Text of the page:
Philokalic Friday: The monastery and ‘the world’

Today I read John of Karpathos’ second text in The Philokalia, the ‘ascetic discourse’, also addressed to encourage the despondent monks of India (Ethiopia). Frankly, this work is an example of what is wrong with much in the monastic movement. John’s way of encouraging them to stay in the monastery is to argue that life in the world, with marriage and children, is lesser, that has less merit before God, that people ‘in the world’ live according to the passions, whereas the monastery is where asceticism happens and where true blessedness is found.

As a husband and father, I can assure this ascetic that there is an asceticism of marriage and an asceticism of parenthood.

Is not the heart of ascetic labour, ‘Take up your cross daily, deny yourself, and come, follow me’?

How is the married estate excluded?

Now, if you are a newcomer, fear not: I don’t hate monasticism, and I know that not all monks think that they’re holier than us. I have no doubt many of them are, but not because of their monastic profession. Rather, it is their faithfulness in discipleship in their vocation, just as it would be for a holy married person.

But it still rankles when I read it.

Philokalic Friday: Some wisdom from St Neilos of Ancyra

This week, my Lenten journey through the latter half of The Philokalia, Vol. 1, brought me to the end of St Neilos of Ancyra’s Ascetic Discourse (discussed in the last Philokalic Friday). The final pages of the text are a discussion of the monastic life more closely, as well as some remarks about the passions.

Neilos, like Evagrius before him (and Cassian after Evagrius; fun fact: a lot of Evagrius’ works were transmitted under Neilos’ name after his condemnation in the 500s), sees the passions as being closely linked together — gluttony can lead to avarice and fornication, that sort of thing. While his causes and effects don’t always strike me as particularly convincing, the interconnectedness of our vices as well as of our virtues is worth meditating on. Root out one vice, or strengthen one virtue, and everything else may start to fall into place.

He maintains that the process of asceticism begins with renouncing material possessions, then renouncing friends and relatives, and only then can one practise stillness (hesychia). As a married, lay Protestant, what can this mean for me?

I think that it means we need to start taking seriously Jesus’ difficult words about possessions, property, relationships. In the consumerist, post-industrial West, we are lulled into spiritual torpor by the materialism that surrounds us, aren’t we? I know I am. Even when one begins to control acquisitiveness, there is still a lot of attachment to what I already possess left behind.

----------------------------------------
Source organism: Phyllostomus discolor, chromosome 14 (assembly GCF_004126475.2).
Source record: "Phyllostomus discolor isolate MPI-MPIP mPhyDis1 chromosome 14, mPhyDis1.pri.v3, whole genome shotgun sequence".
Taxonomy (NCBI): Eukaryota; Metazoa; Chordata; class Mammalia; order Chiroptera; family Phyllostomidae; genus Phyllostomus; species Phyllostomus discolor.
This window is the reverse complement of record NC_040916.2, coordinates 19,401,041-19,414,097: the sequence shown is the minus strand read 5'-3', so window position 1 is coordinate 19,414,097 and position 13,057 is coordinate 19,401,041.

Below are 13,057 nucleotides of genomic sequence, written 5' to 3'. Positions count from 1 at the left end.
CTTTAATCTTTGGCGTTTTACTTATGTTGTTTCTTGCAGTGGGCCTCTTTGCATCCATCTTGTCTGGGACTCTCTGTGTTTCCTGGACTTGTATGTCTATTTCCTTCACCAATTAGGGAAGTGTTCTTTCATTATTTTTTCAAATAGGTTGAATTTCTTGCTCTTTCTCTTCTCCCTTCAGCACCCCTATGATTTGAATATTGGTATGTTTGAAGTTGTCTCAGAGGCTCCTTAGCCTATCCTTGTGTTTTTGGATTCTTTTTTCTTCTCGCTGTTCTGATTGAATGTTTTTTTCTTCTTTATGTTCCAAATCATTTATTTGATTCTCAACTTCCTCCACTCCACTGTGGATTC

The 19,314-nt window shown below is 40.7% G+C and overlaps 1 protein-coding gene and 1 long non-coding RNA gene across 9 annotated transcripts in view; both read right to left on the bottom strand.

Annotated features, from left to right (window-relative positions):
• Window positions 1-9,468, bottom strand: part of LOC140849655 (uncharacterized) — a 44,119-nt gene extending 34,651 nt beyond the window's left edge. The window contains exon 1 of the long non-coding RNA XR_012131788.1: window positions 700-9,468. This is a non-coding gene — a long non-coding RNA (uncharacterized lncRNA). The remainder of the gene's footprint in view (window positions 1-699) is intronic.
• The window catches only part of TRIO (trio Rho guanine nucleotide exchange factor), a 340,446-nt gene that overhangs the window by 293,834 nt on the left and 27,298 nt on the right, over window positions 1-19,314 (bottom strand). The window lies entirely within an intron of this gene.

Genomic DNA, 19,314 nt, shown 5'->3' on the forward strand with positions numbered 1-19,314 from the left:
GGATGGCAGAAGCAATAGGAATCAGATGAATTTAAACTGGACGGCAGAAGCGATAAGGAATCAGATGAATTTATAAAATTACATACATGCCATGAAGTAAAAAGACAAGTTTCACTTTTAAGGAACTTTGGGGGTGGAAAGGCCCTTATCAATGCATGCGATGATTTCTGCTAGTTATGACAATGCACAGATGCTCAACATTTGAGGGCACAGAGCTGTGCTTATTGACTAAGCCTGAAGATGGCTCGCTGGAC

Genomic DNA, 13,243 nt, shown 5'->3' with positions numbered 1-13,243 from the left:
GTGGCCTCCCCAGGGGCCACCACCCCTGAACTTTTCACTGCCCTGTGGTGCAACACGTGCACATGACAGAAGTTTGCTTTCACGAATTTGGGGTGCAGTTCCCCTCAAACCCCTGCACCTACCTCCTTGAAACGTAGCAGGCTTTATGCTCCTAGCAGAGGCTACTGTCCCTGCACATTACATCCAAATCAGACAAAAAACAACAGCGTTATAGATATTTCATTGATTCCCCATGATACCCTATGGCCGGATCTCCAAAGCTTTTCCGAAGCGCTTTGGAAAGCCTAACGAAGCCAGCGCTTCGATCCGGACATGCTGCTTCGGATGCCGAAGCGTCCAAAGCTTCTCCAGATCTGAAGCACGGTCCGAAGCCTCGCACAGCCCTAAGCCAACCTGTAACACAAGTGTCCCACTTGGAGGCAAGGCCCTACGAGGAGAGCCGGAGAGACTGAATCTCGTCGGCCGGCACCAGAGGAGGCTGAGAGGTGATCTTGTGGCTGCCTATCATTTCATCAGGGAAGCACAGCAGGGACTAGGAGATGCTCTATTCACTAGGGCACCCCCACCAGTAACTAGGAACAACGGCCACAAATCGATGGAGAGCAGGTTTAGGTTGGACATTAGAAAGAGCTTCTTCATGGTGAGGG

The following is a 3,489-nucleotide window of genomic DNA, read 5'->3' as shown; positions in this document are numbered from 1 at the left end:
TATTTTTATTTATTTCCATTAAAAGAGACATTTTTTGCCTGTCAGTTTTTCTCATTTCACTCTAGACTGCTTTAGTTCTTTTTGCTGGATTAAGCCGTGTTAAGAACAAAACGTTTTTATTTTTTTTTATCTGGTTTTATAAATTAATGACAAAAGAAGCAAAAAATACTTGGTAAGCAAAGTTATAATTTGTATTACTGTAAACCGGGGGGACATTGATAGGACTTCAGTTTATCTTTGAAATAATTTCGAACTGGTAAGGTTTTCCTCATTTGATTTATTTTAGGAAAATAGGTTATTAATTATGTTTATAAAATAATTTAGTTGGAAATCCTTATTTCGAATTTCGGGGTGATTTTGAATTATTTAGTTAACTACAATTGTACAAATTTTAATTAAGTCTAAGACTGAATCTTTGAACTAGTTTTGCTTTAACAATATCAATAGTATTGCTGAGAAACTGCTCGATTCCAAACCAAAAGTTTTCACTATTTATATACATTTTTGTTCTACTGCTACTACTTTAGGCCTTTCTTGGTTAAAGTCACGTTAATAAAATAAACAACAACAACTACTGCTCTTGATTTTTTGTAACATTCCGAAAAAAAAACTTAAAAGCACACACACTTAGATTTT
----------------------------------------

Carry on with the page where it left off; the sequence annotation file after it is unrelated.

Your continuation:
And then friends and relatives. This is harder, for it is in the home and the family where we find ourselves living out the commandments to love and serve others. Nevertheless, evangelicals, in particular, have at times idolised the family and raised it to a position higher than it deserves. Neither my wife nor my son is my god. I don’t know how these things work out in practice, but presumably devoting time to prayer, Scripture, and charity to those beyond the home is a start.

The difficulty that faces us, however, if we are to accept St Neilos’ teaching, is that for a monk, these renunciations begin with an external act and are followed by the renovation of the heart, thus creating space for hesychia. As a married lay Protestant, I cannot perform these external acts of renunciation that monks do. And I do not think I can perform the internal renovation of the heart without hesychia.

Of course, St Neilos is not Scripture, so I need not apply all of his teaching to my own heart and hearth. Still, these thoughts are worth pondering and praying over.

Philokalic Fridays

Since I’m going to try and make a dent in the second half of The Philokalia, Vol. 1, this Lent, I’ve decided to share with you some of the wisdom I’ve found each Friday because I enjoy the alliterative title ‘Philokalic Fridays’. That is, I’ll be sharing on Fridays specifically because of alliteration. I missed yesterday because my social calendar was full of visiting some truly awesome people. I’ll be sharing at all because, although not wise myself, wisdom is worth sharing.

And what is wisdom?

Well, I’ve already come across some prodding on that question in The Philokalia this week, as it turns out! I am reading St Neilos of Ancyra’s ‘Ascetic Discourse’. He is discussing how both Jewish and Greek quests for wisdom fail in different ways, and he gives a definition of philosophy (philo-sophia, love of wisdom, literally), writing:

For philosophy is a state of moral integrity combined with a doctrine of true knowledge concerning reality. Both Jews and Greeks fell short of this, for they rejected the Wisdom (sophia) that is from heaven and tried to philosophize without Christ, who alone has revealed the true philosophy in both His life and His teaching. For by the purity of His life He was the first to establish the way of true philosophy. … (201)

Wisdom!

Let us attend!